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About Erica Strother

Erica Strother is the Community Specialist at the International Customer Management Institute (ICMI) where she helps to manage the editorial content and community assets and engagement for icmi.com. She loves to write, is addicted to Twitter, and is passionate about the convergence of customer service and marketing. Erica is a proud North Carolinian frequent, traveler, and music enthusiast.

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8 thoughts on “3 Things No One Tells You about Working from Home

  1. Jessica Johnson says:

    I have worked from home for the past 14 months and have experienced everything you mentioned. I also try to schedule video conference calls with my colleagues at least once or twice a week so I am able to get some face to face interaction. It is not the same as sitting near them in person, but it helps to remember I am not on an island.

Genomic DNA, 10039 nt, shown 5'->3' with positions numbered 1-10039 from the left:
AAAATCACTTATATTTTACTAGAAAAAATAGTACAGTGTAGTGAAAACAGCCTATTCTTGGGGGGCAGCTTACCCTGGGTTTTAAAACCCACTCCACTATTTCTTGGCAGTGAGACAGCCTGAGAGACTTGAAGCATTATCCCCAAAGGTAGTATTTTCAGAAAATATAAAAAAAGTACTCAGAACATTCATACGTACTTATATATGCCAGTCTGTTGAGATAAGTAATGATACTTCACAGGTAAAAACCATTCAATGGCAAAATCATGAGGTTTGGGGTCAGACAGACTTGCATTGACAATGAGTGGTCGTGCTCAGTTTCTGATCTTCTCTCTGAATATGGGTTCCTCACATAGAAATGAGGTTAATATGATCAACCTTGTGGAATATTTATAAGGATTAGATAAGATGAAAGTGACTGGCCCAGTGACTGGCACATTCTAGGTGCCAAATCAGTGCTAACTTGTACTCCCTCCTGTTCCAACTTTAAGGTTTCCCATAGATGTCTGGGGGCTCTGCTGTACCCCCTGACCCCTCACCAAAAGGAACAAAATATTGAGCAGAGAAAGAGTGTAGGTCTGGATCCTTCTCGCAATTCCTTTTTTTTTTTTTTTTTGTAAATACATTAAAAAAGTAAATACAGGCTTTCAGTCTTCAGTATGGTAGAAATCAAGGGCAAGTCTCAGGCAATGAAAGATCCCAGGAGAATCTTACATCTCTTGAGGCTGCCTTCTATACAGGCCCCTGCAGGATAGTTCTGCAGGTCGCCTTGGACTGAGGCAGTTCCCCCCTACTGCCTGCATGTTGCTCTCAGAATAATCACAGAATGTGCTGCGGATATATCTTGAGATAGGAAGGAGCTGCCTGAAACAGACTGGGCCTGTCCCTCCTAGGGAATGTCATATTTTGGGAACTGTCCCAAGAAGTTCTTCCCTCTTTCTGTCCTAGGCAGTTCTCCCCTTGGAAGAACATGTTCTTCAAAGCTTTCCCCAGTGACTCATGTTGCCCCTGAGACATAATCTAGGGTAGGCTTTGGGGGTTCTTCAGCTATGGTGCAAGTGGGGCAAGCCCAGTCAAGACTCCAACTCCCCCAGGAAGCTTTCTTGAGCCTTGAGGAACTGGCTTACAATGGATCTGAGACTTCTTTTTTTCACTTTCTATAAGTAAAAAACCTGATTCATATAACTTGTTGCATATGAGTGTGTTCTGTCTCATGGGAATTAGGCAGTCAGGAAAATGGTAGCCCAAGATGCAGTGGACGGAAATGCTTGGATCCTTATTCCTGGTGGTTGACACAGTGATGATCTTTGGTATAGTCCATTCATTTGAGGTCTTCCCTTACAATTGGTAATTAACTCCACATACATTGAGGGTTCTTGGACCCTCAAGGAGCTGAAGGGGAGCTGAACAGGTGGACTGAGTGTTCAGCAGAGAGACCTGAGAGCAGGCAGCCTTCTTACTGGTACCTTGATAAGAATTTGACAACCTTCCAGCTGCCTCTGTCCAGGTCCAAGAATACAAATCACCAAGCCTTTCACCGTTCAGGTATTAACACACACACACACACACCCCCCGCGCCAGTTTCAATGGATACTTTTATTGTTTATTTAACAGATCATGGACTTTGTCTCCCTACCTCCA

2. Erica says:

    That’s great advice, Jessica. I often have Google Hangouts with clients and coworkers. You’re right, it’s not the same as face-to-face, but it does make a difference. Thank you for reading and commenting! 🙂

  3. I’ve found that working from home got more fun once I took the self-employment route. I have my spouse for in-person interaction, and I’m an introvert anyway, but having client calls and podcast interviews sprinkled throughout the week keeps me engaged with actual voices. Sometimes I’ll go out of my way to schedule an in-person lunch/coffee/dinner with a colleague and consider it both a break and networking!

  4. Erica Strother says:

    Thanks for commenting, Mallie! I’m an ambivert, so working from home is both a blessing and a curse. Depends on the day 😉